What’s in a name? Acupuncture is, of course, using needle treatment to help people
– but it is much more than that.
It is a science and art of healing with a long and venerable tradition originating
from East Asia. The central idea is to balance the vital energy (Qi, pronounced
‘Chee’) moving around the body and mind along recognised pathways (meridians). An
acupuncturist assesses the pattern of energies by means of questions, observation
and examination (including the Chinese Pulses and tongue), then carries out treatments
at specific spots (acupoints) in the skin. Very fine needles are usually involved,
but not always – finger-pressure, cupping, electrical stimulation, soft lasers and
the application of warmth (moxibustion) can be used instead, especially when there
is a dislike for needles.
Acupuncture has evolved greatly as East and West have come together over the last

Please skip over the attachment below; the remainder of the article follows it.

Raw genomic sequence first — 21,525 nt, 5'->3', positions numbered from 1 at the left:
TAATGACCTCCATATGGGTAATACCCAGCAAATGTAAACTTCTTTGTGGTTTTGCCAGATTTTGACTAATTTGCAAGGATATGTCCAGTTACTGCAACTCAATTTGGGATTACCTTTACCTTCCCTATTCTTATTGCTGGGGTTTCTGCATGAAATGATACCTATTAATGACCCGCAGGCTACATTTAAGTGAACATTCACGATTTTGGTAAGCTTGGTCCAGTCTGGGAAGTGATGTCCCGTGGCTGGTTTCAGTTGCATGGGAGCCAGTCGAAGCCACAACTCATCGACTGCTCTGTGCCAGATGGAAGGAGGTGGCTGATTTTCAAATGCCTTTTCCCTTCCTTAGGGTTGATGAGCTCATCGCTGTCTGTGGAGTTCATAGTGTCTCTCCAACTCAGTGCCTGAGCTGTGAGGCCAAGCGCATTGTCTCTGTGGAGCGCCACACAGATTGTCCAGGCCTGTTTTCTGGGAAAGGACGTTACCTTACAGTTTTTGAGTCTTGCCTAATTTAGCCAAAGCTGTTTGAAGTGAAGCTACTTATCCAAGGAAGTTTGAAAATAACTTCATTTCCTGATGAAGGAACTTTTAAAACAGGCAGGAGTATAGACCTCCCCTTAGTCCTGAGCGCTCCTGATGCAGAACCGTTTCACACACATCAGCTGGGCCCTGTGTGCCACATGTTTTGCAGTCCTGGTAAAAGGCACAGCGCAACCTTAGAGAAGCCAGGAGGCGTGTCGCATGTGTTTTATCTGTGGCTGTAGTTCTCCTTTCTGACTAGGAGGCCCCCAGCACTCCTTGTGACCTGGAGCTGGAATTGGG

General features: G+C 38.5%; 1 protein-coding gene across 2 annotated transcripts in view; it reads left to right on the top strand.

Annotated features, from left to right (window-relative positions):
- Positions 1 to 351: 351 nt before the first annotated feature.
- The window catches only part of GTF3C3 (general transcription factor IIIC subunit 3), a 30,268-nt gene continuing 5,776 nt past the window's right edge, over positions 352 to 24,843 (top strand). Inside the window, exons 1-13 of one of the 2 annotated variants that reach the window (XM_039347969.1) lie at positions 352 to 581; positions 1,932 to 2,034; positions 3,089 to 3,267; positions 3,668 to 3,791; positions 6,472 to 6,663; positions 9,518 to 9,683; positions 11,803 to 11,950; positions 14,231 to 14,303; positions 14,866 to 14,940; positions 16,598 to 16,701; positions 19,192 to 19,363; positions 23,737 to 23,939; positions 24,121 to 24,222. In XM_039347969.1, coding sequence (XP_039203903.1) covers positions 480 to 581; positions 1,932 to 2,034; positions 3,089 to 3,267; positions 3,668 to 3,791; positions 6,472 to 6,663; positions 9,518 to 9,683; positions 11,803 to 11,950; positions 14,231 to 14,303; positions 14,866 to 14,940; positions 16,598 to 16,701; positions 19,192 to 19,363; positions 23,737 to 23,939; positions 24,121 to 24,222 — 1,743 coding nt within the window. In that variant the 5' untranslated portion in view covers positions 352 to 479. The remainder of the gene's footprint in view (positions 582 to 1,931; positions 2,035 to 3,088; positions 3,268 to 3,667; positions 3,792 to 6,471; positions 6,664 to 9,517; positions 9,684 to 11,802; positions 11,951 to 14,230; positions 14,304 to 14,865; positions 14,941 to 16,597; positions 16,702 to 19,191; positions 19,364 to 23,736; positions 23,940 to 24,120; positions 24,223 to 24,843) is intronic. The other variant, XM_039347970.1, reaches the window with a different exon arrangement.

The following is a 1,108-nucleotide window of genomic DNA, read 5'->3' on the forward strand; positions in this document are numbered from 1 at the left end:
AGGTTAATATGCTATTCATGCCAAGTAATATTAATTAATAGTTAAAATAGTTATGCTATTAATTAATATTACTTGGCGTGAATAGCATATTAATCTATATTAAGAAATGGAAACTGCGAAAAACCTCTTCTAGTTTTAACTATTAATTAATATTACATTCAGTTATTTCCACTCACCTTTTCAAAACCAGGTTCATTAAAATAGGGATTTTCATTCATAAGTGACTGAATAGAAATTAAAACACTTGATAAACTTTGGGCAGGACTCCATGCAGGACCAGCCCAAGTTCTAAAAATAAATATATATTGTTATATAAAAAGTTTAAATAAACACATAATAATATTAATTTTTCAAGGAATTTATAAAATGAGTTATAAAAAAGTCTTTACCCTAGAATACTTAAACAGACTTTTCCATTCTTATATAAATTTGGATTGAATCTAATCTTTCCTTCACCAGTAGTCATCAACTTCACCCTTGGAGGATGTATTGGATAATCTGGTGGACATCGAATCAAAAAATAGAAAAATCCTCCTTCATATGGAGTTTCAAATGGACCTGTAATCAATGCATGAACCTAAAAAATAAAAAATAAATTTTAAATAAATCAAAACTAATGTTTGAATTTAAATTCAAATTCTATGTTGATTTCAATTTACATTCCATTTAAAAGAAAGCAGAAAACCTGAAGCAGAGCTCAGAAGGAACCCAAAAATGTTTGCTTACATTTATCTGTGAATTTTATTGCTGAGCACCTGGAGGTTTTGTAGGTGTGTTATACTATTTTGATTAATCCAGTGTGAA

century or so. I first learned acupuncture from naturopaths practising in the European
tradition, with much French-Vietnamese influence. Since then I have been influenced
by the new teachings from China (“TCM”) as well as other complementary therapies,
neuroscience and bio-psycho-social medicine. The application of scientific scrutiny
and medical pragmatism are helping us to build on the wisdom of the ages, to adapt
acupuncture to the context of today’s healthcare. We are beginning to understand
some of how acupuncture works in terms of nervous system physiology. I aim to integrate
‘the best of both worlds’.